Quick-change rearends are an incredibly useful tool for racers. Instead of going through the laborious task of tearing down the center section to change out the ring-and-pinion every time you need to make a gear change, a quick-change rear allows the same result by simply removing the rear cover and swapping out a smaller set of gears which only requires a few minutes.

But in order to do this a quick-change rear must have a few extra components. This doesn't make the rearend any harder to operate, but it does require a few considerations to make sure everything is operating smoothly. For more information, we went to Keith Brightbill, Bulldog Rear Ends' resident expert for closed-tube rearends. Bulldog has long been a leading manufacturer of live axle quick-change rearends for Sprint Car racing, and now Bulldog has recently released it's very successful CT-1 closed tube rearend for stock car racing. We hit Brightbill with some of the questions racers most often have when first dealing with quick-change technology and here are the answers he gave us.

There are a variety of different quick-change gears I can purchase from my local speed shop or racing catalogs. How do I determine which ones are the best quality?
The best way to determine the quality when searching for a set of quick-change gears is basically by the material used. I don't ever recommend anybody run the 8620 steel in their gears. It's the cheapest steel out there used for quick-change gears. Everybody makes them, but for anybody racing with 500 horsepower or more I definitely don't recommend using them. Gears made with 8620 steel are just going to lead to long-term headaches.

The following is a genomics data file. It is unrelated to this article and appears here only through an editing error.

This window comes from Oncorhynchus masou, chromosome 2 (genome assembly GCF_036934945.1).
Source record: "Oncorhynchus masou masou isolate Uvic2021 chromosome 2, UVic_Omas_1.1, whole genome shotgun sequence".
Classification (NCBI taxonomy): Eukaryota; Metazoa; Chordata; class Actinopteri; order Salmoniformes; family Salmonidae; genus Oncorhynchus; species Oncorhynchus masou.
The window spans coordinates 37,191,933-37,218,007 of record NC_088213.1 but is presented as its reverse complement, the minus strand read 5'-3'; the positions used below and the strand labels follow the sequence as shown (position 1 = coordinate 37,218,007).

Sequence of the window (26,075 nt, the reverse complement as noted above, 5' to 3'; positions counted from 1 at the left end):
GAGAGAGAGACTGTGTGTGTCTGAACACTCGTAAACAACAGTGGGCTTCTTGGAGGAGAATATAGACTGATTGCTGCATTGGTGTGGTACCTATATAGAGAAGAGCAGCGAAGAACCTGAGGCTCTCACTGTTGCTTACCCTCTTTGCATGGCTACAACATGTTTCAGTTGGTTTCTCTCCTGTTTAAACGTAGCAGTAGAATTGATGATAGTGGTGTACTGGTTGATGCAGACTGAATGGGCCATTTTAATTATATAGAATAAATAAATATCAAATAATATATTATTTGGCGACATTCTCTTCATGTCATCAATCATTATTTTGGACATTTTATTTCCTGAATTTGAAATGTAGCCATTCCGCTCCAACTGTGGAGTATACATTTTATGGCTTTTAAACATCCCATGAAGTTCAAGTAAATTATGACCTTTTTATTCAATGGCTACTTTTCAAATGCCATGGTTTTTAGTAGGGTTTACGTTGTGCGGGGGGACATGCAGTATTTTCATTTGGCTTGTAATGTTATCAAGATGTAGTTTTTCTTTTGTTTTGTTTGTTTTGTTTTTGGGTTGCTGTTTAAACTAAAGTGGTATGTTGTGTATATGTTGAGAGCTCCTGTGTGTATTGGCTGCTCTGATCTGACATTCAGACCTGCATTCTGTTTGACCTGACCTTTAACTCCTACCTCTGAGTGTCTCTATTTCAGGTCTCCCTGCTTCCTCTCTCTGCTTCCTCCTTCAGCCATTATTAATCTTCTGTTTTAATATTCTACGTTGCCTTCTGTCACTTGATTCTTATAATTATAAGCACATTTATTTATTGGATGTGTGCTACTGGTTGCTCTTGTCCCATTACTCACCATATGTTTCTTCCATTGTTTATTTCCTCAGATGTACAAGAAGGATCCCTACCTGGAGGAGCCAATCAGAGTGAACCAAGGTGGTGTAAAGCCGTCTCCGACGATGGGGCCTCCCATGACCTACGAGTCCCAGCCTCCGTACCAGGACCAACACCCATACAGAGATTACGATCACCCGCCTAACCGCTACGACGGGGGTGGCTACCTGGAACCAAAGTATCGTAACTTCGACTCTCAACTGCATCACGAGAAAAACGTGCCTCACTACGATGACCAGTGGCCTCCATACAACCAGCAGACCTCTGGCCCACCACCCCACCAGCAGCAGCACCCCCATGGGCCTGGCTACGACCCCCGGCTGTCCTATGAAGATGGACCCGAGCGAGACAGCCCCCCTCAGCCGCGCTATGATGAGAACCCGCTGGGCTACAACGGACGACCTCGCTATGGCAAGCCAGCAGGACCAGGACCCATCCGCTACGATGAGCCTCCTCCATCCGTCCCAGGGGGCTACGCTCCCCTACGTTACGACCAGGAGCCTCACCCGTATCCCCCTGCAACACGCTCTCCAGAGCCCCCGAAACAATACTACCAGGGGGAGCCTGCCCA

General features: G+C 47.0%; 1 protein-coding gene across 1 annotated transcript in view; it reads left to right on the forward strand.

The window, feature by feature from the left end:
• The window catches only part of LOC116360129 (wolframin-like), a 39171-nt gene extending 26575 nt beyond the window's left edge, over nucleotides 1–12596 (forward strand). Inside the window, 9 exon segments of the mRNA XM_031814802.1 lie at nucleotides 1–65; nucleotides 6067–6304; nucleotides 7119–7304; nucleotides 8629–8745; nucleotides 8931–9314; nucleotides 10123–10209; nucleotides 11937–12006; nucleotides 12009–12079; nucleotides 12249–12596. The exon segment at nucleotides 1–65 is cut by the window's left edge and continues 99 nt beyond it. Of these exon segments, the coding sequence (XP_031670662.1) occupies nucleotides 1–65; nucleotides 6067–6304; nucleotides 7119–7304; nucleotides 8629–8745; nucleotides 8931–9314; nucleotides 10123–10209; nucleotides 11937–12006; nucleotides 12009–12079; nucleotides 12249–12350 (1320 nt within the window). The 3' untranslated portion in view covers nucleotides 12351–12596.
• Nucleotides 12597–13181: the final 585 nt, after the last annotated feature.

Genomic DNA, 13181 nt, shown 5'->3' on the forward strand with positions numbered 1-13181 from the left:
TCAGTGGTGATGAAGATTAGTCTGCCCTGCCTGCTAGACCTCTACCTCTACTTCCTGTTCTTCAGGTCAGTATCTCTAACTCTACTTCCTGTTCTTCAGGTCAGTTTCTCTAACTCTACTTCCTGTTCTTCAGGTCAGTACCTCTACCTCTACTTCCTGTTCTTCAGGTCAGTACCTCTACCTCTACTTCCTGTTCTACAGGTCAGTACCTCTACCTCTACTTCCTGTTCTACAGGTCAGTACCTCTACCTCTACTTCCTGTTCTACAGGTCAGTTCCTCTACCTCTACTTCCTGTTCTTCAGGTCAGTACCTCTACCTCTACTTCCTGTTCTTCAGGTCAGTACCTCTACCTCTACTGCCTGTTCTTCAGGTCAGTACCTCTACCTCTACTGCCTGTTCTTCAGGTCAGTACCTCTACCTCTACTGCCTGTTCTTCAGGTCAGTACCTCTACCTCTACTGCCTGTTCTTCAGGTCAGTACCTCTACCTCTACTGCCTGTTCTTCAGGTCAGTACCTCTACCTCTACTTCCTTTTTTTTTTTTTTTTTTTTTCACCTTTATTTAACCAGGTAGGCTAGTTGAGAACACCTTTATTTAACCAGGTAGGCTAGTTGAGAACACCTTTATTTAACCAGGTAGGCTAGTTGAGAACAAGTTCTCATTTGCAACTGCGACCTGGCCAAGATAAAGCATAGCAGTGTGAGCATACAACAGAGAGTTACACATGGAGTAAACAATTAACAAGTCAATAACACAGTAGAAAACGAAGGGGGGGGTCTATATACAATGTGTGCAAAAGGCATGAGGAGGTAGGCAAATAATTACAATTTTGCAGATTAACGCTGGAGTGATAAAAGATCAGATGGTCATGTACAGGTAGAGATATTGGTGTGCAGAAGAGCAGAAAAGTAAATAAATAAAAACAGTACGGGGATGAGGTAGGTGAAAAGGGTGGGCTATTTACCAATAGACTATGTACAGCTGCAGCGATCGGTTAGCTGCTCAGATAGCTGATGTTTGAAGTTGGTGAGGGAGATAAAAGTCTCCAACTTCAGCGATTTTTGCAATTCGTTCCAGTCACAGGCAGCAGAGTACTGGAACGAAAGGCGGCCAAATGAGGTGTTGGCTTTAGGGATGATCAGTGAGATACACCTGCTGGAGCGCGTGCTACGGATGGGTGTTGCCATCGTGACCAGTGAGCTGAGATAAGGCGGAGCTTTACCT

Instead of the cheaper 8620 gears, I definitely recommend spending a little bit more for the 9310 grade steel. You can basically tell what you are getting by the price. It's just like everything else in this world; you get what you pay for. For the quality stuff, you're probably never going to see it below $130 racer cost. On the other hand, the lower quality 8620 stuff is going to be anywhere between $60 and $75.

I just had a customer about six weeks ago who had to send his rearend back for some pretty serious repairs because he tried to save a buck by buying gears made from the cheaper steel. He blew out a set of quick-change gears, and he wound up wiping out everything. When the quick-change gears tore up, that metal went everywhere and basically ruined everything inside the case. In fact, it even cracked the gear cover side of the center section, so for the 60 bucks he saved buying the cheaper 8620 gears he basically ended up spending $1,200 to get his rearend fixed.

But don't I have to buy a bunch of quick-change gearsets to cover every possibility? Won't that cost add up?

If you're smart, you really don't need to own every quick-change gear in the catalog. This is especially true for guys that aren't travelling. If you're racing at the same track every week, conditions may change if you are racing on dirt, but even then, the size of the track never changes. I really don't know of many guys in that situation that are doing a lot of gear swaps. And it seems the guys that do change gears a lot are the guys that are trying to compensate for a bad setup. You should probably need only two or three gears at the most for any given track. So, when you look at it that way, it is really not hard to justify the expense for the better quality gears.

Any tips for avoiding mechanical troubles?

Really, the only secret is a good visual inspection. Even if you don't change your gears, you need to inspect them every week. If you leave the gear cavity closed and never open it up, then you not only aren't checking your quick-change gears, but you are also missing internal bolts and the bearings in the gear cover, as well as a lot of other components in the rearend you need to keep an eye on. Opening up the gear cover for a quick visual inspection also allows you to check the condition of your gear oil.